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stripes Terrestrial Remote Sensing

Portion of a esistivity plot from Dr. Don Thomas. Imaging Earth's Subsurface with Magnetotellurics.

HIGP faculty members, in a partnership with Lawrence Berkeley National Laboratory, are working on a joint project on the hydrothermal systems of Hawaii's active volcanoes. The work expands the capabilities of the magnetotelluric survey method to map both subsurface resistivity and permeability. With supplemental State funding, this effort also provides a comprehensive assessment of Hawaii's prospective geothermal resources statewide. In a companion effort, Drs. Don Thomas and Nicole Lautze are conducting a research drilling program to provide ground-truth stratigraphic and hydrologic data for magnetotelluric surveys in the Humu'ula Saddle of the Big Island. The diagram shows a portion of a cross-section through the Humu'ula Saddle showing distribution of resistivity, and likely groundwater locations, within the Saddle region (courtesy of D. Thomas).
GOES satellite image, 2012, of Hawaiian Islands Thermal Remote Sensing of Volcanoes.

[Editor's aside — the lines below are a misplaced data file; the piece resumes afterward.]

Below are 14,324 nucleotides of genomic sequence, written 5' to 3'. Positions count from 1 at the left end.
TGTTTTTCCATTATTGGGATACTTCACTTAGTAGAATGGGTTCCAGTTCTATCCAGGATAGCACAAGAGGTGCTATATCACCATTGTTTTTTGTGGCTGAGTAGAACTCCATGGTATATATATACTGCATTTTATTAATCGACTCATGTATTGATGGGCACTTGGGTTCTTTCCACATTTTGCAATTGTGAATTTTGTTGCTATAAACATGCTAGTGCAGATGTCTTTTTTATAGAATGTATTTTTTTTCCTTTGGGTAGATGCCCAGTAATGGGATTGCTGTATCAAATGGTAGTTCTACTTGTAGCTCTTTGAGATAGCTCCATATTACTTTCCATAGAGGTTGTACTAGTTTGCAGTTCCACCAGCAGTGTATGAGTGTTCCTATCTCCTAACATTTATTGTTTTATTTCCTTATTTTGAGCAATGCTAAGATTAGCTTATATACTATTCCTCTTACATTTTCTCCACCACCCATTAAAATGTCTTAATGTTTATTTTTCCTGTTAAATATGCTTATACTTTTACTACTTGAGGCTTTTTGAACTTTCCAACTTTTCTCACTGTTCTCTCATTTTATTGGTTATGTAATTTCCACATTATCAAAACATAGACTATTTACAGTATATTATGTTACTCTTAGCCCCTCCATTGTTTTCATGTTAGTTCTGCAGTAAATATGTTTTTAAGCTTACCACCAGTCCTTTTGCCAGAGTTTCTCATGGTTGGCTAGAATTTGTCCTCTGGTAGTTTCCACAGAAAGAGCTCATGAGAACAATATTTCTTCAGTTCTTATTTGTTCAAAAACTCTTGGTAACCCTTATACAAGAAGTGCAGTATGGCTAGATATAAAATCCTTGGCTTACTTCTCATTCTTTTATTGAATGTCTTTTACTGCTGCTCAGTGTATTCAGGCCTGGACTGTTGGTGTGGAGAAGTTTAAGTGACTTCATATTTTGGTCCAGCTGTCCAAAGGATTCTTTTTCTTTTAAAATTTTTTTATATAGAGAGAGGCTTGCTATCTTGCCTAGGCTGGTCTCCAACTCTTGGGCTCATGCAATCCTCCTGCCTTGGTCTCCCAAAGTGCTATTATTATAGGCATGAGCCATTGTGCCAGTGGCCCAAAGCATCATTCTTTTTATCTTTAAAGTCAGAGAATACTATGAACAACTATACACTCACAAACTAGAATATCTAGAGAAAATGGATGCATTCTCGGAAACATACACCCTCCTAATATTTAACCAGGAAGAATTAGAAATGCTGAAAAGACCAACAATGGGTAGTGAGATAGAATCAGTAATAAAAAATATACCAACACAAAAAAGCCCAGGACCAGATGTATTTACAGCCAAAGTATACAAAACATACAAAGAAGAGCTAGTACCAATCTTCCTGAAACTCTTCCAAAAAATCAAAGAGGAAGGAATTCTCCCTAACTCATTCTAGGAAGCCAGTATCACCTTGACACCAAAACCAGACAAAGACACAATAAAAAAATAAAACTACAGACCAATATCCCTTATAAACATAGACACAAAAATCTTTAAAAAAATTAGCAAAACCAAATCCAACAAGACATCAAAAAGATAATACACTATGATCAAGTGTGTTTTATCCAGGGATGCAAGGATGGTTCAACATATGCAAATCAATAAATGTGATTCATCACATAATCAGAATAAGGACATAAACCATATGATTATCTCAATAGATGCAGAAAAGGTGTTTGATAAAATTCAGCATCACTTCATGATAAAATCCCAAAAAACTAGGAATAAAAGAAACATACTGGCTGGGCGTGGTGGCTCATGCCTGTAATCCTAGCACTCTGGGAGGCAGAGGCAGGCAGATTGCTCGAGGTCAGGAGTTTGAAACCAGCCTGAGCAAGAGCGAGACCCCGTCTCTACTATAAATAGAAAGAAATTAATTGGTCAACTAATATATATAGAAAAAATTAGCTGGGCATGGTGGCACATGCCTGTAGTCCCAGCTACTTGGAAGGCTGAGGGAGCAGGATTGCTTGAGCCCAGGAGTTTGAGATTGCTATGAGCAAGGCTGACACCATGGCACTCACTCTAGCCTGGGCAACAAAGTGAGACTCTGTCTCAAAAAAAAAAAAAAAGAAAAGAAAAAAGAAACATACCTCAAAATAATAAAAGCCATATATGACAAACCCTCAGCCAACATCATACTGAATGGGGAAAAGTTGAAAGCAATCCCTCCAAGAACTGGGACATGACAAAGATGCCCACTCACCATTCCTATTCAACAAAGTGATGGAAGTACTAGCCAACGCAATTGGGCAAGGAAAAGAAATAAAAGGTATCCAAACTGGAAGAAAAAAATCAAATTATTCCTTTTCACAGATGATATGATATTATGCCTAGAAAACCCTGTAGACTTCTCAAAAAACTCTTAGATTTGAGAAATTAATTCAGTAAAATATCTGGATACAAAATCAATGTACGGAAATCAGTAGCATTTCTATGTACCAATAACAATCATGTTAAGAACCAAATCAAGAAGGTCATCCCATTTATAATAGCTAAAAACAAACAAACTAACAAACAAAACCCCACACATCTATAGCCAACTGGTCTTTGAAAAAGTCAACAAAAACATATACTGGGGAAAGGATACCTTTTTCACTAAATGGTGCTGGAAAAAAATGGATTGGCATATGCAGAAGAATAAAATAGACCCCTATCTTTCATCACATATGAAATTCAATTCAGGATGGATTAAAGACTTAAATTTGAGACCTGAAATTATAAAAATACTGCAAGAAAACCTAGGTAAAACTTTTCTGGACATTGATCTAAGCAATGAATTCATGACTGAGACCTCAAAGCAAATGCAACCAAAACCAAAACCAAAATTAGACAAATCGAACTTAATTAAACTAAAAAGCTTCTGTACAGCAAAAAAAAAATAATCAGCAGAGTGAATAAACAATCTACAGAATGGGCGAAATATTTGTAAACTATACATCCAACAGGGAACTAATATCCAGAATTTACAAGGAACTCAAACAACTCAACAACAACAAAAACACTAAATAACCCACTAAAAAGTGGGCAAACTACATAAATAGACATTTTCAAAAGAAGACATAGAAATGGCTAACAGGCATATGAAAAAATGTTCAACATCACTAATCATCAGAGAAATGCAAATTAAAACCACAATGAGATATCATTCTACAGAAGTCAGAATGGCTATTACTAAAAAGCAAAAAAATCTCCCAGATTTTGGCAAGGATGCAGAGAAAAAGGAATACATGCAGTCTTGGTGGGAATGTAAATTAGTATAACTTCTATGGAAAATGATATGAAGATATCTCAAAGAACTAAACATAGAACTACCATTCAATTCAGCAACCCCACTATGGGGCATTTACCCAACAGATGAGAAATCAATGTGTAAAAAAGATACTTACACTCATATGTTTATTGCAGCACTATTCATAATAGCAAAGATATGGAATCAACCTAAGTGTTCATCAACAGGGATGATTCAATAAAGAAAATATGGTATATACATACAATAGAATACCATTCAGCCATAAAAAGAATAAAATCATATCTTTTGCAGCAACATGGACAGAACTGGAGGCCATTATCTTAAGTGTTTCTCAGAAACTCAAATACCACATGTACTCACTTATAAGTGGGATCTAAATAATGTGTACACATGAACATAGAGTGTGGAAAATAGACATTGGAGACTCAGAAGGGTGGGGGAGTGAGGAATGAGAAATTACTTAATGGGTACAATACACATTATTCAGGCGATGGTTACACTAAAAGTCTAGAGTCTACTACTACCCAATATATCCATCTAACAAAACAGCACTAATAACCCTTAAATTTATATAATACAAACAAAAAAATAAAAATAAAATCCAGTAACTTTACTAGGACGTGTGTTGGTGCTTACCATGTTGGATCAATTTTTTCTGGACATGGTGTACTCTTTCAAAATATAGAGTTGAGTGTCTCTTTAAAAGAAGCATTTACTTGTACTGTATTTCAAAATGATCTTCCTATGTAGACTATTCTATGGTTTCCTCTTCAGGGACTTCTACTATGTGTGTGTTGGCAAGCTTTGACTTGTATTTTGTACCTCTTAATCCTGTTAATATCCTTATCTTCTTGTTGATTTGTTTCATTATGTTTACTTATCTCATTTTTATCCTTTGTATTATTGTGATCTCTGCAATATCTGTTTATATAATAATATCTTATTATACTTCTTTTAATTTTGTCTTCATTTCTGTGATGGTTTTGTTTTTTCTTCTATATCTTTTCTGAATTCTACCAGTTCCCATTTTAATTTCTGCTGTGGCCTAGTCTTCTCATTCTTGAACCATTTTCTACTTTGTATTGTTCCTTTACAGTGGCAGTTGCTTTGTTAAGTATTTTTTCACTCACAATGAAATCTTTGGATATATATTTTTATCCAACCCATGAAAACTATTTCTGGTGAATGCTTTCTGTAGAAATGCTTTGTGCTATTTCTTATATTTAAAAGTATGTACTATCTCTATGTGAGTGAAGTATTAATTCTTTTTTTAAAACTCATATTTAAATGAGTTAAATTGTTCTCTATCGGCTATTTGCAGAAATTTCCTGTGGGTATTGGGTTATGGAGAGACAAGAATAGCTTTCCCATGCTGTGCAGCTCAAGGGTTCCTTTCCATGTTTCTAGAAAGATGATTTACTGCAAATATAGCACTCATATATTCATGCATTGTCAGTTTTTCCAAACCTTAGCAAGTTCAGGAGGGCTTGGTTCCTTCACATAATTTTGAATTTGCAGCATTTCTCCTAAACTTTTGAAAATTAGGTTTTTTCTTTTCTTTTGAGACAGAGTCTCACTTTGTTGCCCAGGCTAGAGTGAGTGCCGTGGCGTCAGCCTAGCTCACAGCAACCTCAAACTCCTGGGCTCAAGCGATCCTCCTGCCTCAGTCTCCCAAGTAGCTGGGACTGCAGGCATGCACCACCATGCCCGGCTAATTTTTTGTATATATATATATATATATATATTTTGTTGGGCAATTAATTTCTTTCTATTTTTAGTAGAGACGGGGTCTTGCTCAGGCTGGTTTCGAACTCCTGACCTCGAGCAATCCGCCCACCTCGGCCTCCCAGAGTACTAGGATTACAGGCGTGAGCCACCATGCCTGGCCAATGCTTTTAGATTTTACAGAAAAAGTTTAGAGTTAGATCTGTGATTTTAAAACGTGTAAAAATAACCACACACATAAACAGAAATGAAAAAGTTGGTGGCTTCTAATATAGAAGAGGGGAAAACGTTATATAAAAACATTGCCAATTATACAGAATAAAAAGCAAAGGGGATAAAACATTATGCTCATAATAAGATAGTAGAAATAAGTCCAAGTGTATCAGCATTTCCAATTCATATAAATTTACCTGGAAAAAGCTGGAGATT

Several faculty within HIGP are involved with the analysis of volcanic thermal anomalies, using spacecraft, aircraft, and ground observations. Data are made available on the HIGP web site http://goes.higp.hawaii.edu/goes/. Drs. Flynn and Rob Wright developed a global volcano monitoring system using data from NASA's MODIS instrument on the Terra spacecraft, which forms a major part of NASA's Earth Observing System (EOS) interdisciplinary science investigation that is led by the University of Hawai'i (http://modis.higp.hawaii.edu/).
Portion of a NOAA-AVHRR satellite thermal image of Paris from Dr. Benedicte Dousset. Urban Heat Waves.

Using satellite-derived thermal images of cities Dr. Bénédicte Dousset is studying the the urban heat wave—the complex phenomenon that drives up temperatures. Buildings, pavement, and other infrastructure absorb heat during the day and reradiate it throughout the night. Climate change and summer warming trends are increasing the incidence, intensity, and duration of heat waves. For example, Dr. Dousset analyzed land surface temperature images of Paris, detailing the spatial distribution of heat-related deaths during a 2003 heat wave. Research shows lack of cooling at nighttime can make urban heat waves deadly, with risk of death highest for elderly people and those with pre-exisiting respiratory or cardiovascular illness. This research can inform the development of warning systems and mitigation strategties, such as creating more parks in the urban cores. The diagram shows a portion of a NOAA-AVHRR satellite thermal image of Paris (courtesy of B. Dousset).


For more information on Terrestrial Remote Sensing at HIGP contact: Bénédicte Dousset, Luke Flynn, Paul Lucey, Peter Mouginis-Mark, Donald Thomas, and Rob Wright.




  Updated 21 December 2015.


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